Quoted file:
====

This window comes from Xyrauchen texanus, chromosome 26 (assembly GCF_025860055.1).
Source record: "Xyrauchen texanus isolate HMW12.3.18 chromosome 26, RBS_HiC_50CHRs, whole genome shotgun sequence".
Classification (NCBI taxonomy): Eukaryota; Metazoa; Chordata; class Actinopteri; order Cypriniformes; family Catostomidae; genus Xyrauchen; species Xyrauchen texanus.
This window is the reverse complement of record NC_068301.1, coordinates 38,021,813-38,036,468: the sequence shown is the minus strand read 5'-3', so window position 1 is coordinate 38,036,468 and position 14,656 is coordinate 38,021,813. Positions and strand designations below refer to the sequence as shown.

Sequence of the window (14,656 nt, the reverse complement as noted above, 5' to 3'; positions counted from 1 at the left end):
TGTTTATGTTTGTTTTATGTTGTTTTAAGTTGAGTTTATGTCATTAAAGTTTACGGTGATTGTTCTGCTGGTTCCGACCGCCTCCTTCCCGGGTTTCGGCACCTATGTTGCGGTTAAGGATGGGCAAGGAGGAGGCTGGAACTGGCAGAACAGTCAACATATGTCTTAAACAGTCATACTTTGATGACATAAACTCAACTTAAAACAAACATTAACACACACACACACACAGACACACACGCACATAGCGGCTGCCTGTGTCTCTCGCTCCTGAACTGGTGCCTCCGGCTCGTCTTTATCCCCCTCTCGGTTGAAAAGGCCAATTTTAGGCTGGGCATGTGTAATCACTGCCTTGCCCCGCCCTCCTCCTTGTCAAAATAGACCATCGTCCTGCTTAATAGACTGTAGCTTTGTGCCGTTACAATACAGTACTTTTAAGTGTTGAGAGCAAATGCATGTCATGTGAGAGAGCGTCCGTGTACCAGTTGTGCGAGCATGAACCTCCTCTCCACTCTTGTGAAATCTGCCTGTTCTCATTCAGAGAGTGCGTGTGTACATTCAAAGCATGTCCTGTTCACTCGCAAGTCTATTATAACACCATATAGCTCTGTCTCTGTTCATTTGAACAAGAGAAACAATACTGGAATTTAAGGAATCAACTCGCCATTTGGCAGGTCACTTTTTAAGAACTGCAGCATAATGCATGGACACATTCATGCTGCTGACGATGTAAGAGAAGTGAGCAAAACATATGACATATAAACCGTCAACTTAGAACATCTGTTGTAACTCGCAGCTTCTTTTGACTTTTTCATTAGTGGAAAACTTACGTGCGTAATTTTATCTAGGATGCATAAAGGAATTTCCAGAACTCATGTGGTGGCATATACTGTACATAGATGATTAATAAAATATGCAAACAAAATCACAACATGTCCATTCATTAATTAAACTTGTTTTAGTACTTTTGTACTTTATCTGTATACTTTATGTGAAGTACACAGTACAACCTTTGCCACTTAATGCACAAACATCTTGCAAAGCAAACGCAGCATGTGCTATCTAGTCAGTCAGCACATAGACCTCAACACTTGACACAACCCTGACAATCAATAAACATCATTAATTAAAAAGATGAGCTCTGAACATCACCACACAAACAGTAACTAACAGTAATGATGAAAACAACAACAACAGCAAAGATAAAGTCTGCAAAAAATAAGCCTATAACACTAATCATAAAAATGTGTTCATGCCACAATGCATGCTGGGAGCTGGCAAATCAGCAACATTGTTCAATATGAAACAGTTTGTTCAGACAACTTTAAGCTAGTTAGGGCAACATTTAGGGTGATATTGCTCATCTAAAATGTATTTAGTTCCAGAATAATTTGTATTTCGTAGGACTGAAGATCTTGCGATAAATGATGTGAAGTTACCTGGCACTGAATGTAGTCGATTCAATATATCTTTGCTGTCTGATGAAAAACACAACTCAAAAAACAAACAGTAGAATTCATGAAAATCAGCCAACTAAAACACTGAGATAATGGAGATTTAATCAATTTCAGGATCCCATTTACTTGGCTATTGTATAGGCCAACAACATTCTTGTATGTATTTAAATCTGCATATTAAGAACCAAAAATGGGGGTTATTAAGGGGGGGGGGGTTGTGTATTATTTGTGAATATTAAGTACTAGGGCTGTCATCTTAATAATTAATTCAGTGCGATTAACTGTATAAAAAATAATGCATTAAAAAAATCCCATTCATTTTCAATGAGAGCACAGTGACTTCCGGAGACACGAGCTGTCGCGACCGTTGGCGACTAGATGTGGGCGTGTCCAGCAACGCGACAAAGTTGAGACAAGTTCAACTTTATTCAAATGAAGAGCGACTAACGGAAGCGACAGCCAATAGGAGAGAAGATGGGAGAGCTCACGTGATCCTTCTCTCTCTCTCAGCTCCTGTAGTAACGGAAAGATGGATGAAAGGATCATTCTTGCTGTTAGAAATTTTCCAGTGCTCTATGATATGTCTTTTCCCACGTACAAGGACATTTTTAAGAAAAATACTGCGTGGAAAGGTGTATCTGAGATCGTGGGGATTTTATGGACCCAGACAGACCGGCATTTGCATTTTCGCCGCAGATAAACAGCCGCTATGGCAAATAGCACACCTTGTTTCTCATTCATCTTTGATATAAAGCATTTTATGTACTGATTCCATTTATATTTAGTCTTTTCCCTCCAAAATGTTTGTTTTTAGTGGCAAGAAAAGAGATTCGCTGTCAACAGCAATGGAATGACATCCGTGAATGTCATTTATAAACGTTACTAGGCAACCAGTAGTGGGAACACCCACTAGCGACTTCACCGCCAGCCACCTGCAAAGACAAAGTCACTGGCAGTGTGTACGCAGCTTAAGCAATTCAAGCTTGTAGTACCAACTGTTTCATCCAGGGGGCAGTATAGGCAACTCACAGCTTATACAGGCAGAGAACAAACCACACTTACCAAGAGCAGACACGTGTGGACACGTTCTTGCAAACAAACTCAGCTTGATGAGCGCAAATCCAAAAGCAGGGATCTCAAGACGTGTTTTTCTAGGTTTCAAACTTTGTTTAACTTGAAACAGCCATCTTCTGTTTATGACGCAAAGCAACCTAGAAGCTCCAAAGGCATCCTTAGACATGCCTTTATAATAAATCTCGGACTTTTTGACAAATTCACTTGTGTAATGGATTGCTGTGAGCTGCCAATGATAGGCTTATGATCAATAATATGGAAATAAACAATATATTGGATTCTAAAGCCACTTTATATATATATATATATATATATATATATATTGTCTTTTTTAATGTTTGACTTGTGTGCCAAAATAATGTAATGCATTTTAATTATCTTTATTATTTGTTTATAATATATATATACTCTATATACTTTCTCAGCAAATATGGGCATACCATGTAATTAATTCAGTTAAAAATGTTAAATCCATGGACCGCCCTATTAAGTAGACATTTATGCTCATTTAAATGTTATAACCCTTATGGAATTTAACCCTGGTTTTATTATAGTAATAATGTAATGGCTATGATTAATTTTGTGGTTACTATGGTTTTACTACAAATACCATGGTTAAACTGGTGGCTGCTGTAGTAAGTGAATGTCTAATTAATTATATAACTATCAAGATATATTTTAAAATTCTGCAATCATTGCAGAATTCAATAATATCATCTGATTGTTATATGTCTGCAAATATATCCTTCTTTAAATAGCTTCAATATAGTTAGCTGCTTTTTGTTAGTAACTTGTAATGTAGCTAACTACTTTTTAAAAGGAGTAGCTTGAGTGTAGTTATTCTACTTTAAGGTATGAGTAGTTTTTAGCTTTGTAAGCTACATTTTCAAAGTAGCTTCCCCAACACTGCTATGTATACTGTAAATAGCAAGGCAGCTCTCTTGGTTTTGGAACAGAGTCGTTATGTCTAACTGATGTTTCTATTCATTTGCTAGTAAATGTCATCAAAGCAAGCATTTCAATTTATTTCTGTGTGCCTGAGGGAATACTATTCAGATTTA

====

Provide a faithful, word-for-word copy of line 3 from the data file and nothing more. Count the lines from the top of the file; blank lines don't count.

Classification (NCBI taxonomy): Eukaryota; Metazoa; Chordata; class Actinopteri; order Cypriniformes; family Catostomidae; genus Xyrauchen; species Xyrauchen texanus.